At the examination, you will talk about a number of matters, including your health, your family life and how you are doing at school. As ADHD is congenital, the psychiatrist will also ask you about your childhood and adolescence. Both you and your relatives will be asked about this.
The difficulties associated with ADHD/ADD may affect many different situations. The psychiatrist therefore also obtains information from the school/study programme and possibly from after-school care institutions. The final diagnosis is made on the basis of the psychiatrist’s overall assessment.
Understanding is just as important as treatment
Even though the symptoms of ADHD/ADD can be improved to a great extent, they often cannot be cured. Understanding is therefore very important in organising the daily life of the child/adolescent to meet his or her needs.
Several ADHD/ADD symptoms can be a nuisance to other people, for example restlessness and noisiness. Many think that people with ADHD behave like this on purpose. This is very rarely the case.
Furthermore, people with ADHD have difficulty perceiving their effect on others. It comes as a shock to many of them that other people are bothered by their behaviour. It is therefore important that their surroundings understand and accept that people with ADHD do not have the same learning abilities as others.
You cannot tell by looking at people whether they have ADHD/ADD. But it may be crucial to a child’s development that his or her school is informed about the diagnosis, so that relevant considerations can be shown. It is therefore a good idea to be open about the diagnosis. The right understanding and pedagogical support are very important in children’s or adolescents’ development.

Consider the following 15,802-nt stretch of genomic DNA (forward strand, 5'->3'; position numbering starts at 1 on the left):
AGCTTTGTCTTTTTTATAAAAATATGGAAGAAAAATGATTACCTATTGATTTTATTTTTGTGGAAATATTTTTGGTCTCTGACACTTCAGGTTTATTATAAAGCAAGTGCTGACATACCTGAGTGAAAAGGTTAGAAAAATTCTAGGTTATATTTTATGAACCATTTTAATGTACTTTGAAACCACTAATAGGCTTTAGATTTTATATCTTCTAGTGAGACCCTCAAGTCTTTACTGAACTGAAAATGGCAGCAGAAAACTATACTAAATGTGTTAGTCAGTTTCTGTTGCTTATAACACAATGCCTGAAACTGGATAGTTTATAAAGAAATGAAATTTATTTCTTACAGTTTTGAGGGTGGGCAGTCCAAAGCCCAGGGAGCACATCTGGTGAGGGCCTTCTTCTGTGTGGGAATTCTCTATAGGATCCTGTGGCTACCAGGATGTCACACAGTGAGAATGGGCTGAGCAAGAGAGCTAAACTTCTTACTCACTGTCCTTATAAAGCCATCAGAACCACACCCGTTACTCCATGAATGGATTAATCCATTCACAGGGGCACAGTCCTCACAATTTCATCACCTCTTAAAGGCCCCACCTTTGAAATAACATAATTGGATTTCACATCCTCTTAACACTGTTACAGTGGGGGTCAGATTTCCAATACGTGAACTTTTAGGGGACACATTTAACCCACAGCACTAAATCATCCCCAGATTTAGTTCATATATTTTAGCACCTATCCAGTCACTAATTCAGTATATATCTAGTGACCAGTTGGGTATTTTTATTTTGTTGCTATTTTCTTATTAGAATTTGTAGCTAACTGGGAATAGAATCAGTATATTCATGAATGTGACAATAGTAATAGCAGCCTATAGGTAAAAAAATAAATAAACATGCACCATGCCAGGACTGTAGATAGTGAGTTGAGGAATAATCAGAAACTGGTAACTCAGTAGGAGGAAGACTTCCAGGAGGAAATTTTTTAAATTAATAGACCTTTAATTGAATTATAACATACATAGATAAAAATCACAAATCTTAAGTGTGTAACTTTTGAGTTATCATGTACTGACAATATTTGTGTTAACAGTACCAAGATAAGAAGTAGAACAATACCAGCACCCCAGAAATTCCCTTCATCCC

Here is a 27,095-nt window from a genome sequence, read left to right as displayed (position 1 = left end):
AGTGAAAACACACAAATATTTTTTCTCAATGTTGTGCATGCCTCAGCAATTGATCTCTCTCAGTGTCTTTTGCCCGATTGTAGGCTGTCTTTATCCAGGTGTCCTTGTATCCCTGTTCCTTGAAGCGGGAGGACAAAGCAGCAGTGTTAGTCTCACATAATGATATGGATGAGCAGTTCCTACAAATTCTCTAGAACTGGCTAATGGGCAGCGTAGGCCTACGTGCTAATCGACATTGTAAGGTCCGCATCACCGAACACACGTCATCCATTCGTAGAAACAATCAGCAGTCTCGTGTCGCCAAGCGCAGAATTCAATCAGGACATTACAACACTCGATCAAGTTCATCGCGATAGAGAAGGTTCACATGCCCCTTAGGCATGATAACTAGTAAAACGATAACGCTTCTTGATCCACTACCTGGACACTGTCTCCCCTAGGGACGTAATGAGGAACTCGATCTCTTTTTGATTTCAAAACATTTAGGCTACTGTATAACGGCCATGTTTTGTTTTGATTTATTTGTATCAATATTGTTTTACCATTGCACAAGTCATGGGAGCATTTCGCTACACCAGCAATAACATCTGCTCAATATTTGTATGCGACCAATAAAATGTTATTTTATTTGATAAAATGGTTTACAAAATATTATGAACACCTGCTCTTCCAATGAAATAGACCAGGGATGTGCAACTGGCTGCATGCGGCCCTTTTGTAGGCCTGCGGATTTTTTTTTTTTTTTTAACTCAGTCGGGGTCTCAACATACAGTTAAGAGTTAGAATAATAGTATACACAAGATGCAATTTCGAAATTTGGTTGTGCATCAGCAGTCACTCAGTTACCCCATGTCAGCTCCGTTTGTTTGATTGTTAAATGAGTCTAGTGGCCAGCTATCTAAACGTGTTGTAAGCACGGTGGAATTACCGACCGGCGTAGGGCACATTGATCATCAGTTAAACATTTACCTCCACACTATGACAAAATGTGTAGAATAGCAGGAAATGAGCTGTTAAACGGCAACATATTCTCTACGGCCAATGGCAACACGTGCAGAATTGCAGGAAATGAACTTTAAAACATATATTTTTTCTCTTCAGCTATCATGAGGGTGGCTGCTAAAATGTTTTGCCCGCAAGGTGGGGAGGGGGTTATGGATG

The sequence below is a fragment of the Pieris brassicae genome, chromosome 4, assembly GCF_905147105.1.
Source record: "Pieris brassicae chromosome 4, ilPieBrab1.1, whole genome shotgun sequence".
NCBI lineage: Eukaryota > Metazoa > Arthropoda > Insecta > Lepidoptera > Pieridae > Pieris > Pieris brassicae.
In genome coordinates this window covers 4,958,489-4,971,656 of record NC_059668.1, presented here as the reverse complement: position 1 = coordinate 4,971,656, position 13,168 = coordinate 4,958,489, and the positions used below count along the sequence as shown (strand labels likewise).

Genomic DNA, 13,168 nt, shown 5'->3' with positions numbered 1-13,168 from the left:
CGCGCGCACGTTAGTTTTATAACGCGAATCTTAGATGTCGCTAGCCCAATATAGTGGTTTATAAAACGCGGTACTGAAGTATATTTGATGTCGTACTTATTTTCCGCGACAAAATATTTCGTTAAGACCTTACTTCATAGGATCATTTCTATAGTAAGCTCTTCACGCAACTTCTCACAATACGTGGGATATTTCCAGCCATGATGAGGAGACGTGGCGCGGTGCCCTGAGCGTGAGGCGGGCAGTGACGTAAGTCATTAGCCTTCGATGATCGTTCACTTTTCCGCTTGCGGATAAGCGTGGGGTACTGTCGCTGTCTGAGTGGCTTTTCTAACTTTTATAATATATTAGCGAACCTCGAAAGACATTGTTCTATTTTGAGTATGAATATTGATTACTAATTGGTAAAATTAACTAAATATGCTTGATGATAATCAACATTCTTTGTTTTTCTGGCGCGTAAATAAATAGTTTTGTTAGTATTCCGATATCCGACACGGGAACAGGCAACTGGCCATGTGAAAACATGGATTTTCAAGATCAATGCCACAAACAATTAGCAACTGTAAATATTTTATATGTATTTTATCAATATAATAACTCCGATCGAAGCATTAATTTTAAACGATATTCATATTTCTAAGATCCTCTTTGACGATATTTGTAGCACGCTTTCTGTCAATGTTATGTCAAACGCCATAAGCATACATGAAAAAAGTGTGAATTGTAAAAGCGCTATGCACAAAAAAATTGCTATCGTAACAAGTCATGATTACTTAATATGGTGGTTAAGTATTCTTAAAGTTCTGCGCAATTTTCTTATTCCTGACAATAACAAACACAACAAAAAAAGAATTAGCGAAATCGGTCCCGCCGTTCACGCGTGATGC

Teaching about the disorder is called psychoeducation. Psychoeducation is an important part of ADHD/ADD therapy. It is offered to both you and your relatives. You will learn about all relevant aspects of ADHD/ADD. There will be particular focus on how to handle life with ADHD/ADD.
In addition, you will acquire knowledge about the opportunities that exist for support at home or at your place of study. Teaching can be conducted in groups or individually.
Social support options
Support from the municipality will often be needed. Your psychiatric contact person will often be able to assist with contacting the municipality. For example, there may be a need for:
- Help with daily tasks at home
- A mentor scheme at your place of study or workplace
- Disability compensating state education grant if you are enrolled in a study programme
Changes to the physical environment are often also necessary at your place of study or workplace. This may, for example, be in the form of shielding you from possible distractions.
For school-aged children, there is a need for a special pedagogical approach at school. This may, for example, be shielding from distractions and the option of taking breaks as well as help with creating